What scientific discussions were taking place within the Roman Catholic Church during your time as observatory director?
I would cite three epoch-making activities of Pope John Paul II: the review of the Galileo affair; the meeting of the church with the world of science; and the church’s discussion of scientific evolution.
(in 1633, the church condemned Galileo for asserting that the Earth revolves around the sun. Galileo recanted his assertion to avoid being burned at the stake. In 1992, Pope John Paul II said that although the early church officials were doing their best with the knowledge they had, they were wrong, and Galileo was correct.) Please explain Pope John Paul II’s response to the Galileo affair.
John Paul II saw it as a hindrance to the dialogue of the church with the world of science. He said, “… I hope that theologians, scholars, and historians, animated by a spirit of sincere collaboration, will study the Galileo case more deeply and, in loyal recognition of wrongs from whatever side they come, will dispel the mistrust that still opposes, in many minds, the fruitful concord between science and faith, between the church and the world. I give my support to this task which will be able to honor the truth of faith and of science and open the door to future collaboration.”
(Pope John Paul II asked Coyne to hold an international conference on “Physics, Philosophy, and Theology” at the observatory to further dialogue between scientists and theologians.) Please explain the purpose and outcome of this meeting.
A book was published containing the papers of the meeting’s participants. The pope wrote this in the preface: “… Christianity possesses the source of its justification within itself and does not expect science to constitute its primary apologetic. Science must bear witness to its own worth. While each can and should support the other as distinct dimensions of a common human culture, neither ought to assume that it forms a necessary premise for the other. The unprecedented opportunity we have today is for a common interactive relationship in which each discipline retains its integrity and yet is radically open to the discoveries and insights of the other.”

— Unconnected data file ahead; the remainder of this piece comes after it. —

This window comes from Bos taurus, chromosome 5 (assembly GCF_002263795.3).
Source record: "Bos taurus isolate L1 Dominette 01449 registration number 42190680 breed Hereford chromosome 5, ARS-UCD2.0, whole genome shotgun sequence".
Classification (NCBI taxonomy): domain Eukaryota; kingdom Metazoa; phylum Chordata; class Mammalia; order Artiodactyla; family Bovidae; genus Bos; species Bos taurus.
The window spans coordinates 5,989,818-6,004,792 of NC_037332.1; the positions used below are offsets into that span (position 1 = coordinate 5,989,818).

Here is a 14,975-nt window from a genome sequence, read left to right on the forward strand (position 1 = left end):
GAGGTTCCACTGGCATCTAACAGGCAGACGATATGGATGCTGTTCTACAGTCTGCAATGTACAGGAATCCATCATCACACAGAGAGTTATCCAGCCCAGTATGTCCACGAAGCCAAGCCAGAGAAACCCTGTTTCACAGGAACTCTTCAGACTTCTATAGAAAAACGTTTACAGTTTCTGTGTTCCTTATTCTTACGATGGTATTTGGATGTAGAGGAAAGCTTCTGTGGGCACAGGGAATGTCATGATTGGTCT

(The church never formally condemned the theory of evolution, but Pope Pius XII in 1950 cautioned that Darwin’s views could be embraced as “serious hypothesis” but not as “certain doctrine.”) Please explain Pope Paul II’s discussion of evolution.
In 1996, Pope John Paul II declared “new knowledge has led to the recognition that the theory of evolution is no longer a mere hypothesis.” … The pope spoke of a dualistic view of the origins of the human person, evolutionist with respect to the material dimension, creationist with respect to the spiritual dimension.
Please briefly describe the focus of your scientific expertise.
I carried out a spectrophotometric study of the lunar surface for my doctorate in astronomy. I became interested in the evolution of stars and the complexities of evolution in close binary systems (a system of two stars orbiting around their common center of mass). I have published more than 50 scientific papers on interstellar space, binary systems, variable stars and the tools astronomers use to study them. I have also researched Seyfert galaxies, a class of galaxy characterized by extremely bright nuclei.
How do you feel about intelligent design, or the theory that rejects evolution, instead saying the physical world was created by an intelligent designer?
I have been a vocal opponent of intelligent design. It is not science, although it pretends to be. I am concerned that fundamentalist religious beliefs might continue to influence the role of science in the modern decision-making process.
What are your everyday duties at Le Moyne College?
I teach general astronomy and religion and science. As the McDevitt Chair of Religious Philosophy I have initiated public lectures on “Science and Religion in Modern America.” I am organizing a course for seniors to help in their transition from college as they face issues in society related to the meeting of religious faith with science.